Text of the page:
The size of your mold determines the size of the Soap Shaper. There are a couple of steps that we need to take to guarantee our measurements are precise. Fortunately these steps are easy and all you need is a ruler or a measuring tape.
How to measure your loaf mold
Step 1: Measure the inside width
When creating smooth-over or scraper-style Soap Shapers like the Mountain Soap Shapers the most important measurement is the inside width of your loaf mold. Some mold suppliers provide this measurement on the product listing webpage, however this information is not always accurate so it is important to always double check by measuring your mold yourself.
If you use a liner with your loaf mold be sure that it is in place before taking measurements. Using a ruler or measuring tape, measure the inside width as seen below. It's always best to measure the width close to one of the ends because some molds can bow towards the middle.
How to measure your circular column mold
Step 1 (one step only): Measure the inside diameter
For pull-through Soap Shaper tools like the Kaleidoscope Soap Shaper the only measurement needed is the inside diameter of your column mold. Although some suppliers include the inside diameter on their website, any variations that occur during manufacturing can make these measurements inaccurate. Always double check by measuring your mold yourself.
To measure the inside diameter of your column mold place a ruler or measuring tape across the open end and line it up with the widest point. The inside diameter is the distance across the middle of the mold, not including the thickness of the mold walls.
Repeat these steps and measure at the point perpendicular to your previous measurement in a cross format. If the measurements are different, use the narrower of the two as the diameter of your mold.
Look for the PVC pipe markings
PVC piping is often used as molds for soap making. The nice thing about PVC pipe is that the size is named after the inside diameter. This means that 3 in PVC piping has an inside diameter of 3 in (give or take 0.5 mm due to imperfections during manufacturing). One way to identify the size is to refer to the pipe markings which are printed on the outside of the pipe. The size is usually listed after the manufacturer's name and is measured in inches.
Accurate measurements are essential in creating the perfect sized Soap Shaper for your mold. With this in mind the measurements you provide are always checked against the size you select and the other information you share during the order process, like website links and mold specifications. If any inconsistencies are noted we will be in touch to confirm the details before your order goes into production. That way we can be sure that the Soap Shaper design tools we create for you are the perfect size.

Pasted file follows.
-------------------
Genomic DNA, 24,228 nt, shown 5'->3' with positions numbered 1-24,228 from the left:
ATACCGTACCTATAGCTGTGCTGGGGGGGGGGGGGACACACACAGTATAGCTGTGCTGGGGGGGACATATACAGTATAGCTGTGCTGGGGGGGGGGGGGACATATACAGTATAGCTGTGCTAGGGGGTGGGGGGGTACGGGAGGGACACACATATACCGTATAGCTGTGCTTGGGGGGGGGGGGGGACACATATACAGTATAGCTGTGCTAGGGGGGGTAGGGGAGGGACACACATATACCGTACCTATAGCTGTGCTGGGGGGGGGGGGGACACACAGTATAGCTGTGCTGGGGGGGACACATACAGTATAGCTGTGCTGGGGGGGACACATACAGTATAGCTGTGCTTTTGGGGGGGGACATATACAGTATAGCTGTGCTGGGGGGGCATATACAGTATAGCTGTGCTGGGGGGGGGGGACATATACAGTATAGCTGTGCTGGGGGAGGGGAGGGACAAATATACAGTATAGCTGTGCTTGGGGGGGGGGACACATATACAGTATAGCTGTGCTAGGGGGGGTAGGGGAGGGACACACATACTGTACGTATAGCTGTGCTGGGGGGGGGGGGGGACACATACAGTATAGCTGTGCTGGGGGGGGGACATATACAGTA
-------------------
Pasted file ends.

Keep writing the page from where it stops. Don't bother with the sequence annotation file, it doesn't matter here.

There's beauty to be found in imperfections. I have always liked the idea of embracing things that are perceived as being imperfect and transforming them into design elements. This concept is perfectly captured by the Japanese philosophy of wabi-sabi, which encourages us to see the beauty in the flawed or imperfect. I also find that when I give myself permission to make mistakes I become more relaxed and often find greater enjoyment in the creative process. Any unplanned deviations along the way can then become opportunities to discover new and exciting techniques. This is one of the things I find most rewarding about soap making; the sense of being on a journey and making new discoveries.
Introducing Sunset Summit, my entry into this month's Greatcakes Soapworks Soap Challenge – an ombré challenge – where we had the opportunity to use any soap design or technique that we wanted while exploring an ombré colour palette.
For the April edition of the Great Cakes Soap Challenge, our host Amy put together something a little different for us to work on. Our task for this month was to create a “rustic” soap with a packaging design to match.
My soap making journey continues, and this month as a member of the Soap Challenge Club I had the opportunity to learn and practice a new technique call The Secret Feather Swirl; a lovely technique that it emulates either a feather or a tree depending on how you approach it.
Over the past couple of years soap making has fast become my number one hobby. It is something that I do outside of my work as an Art Director to relax and unwind while indulging my passion for creativity. Although all of my soap making has been done solo to date, I was excited to learn that the Soap Challenge for January 2017 was a collaboration challenge. The opportunity to make a soap with someone, while sharing knowledge and learning together – yes please!
No matter how busy the weeks become, I always find time to enjoy soap making. There is something about being creative and working with my hands that helps me to relax and unwind. Since July I have been participating in the Great Cakes Soap Challenge Club and this month was all about creating a soap that emulated a woodgrain pattern. Although I knew this month would be a busy time for me, I was determined to have a try at creating a soap for this month's challenge.
Succulent Rose: with piped soap embellishments & butterfly swirl for the Greatcakes Soapworks Challenge
As a passionate newcomer to the art of soap making I delight in every opportunity to learn and practice. A few months ago I signed up for the Soap Challenge Club where members receive a monthly tutorial curated by soap artist, Amy Warden. This month's challenge is to create a soap using piping; a technique used in cake decorating to shape buttercream icing into swirls, rosettes and other floral embellishments. I was excited to give it a try.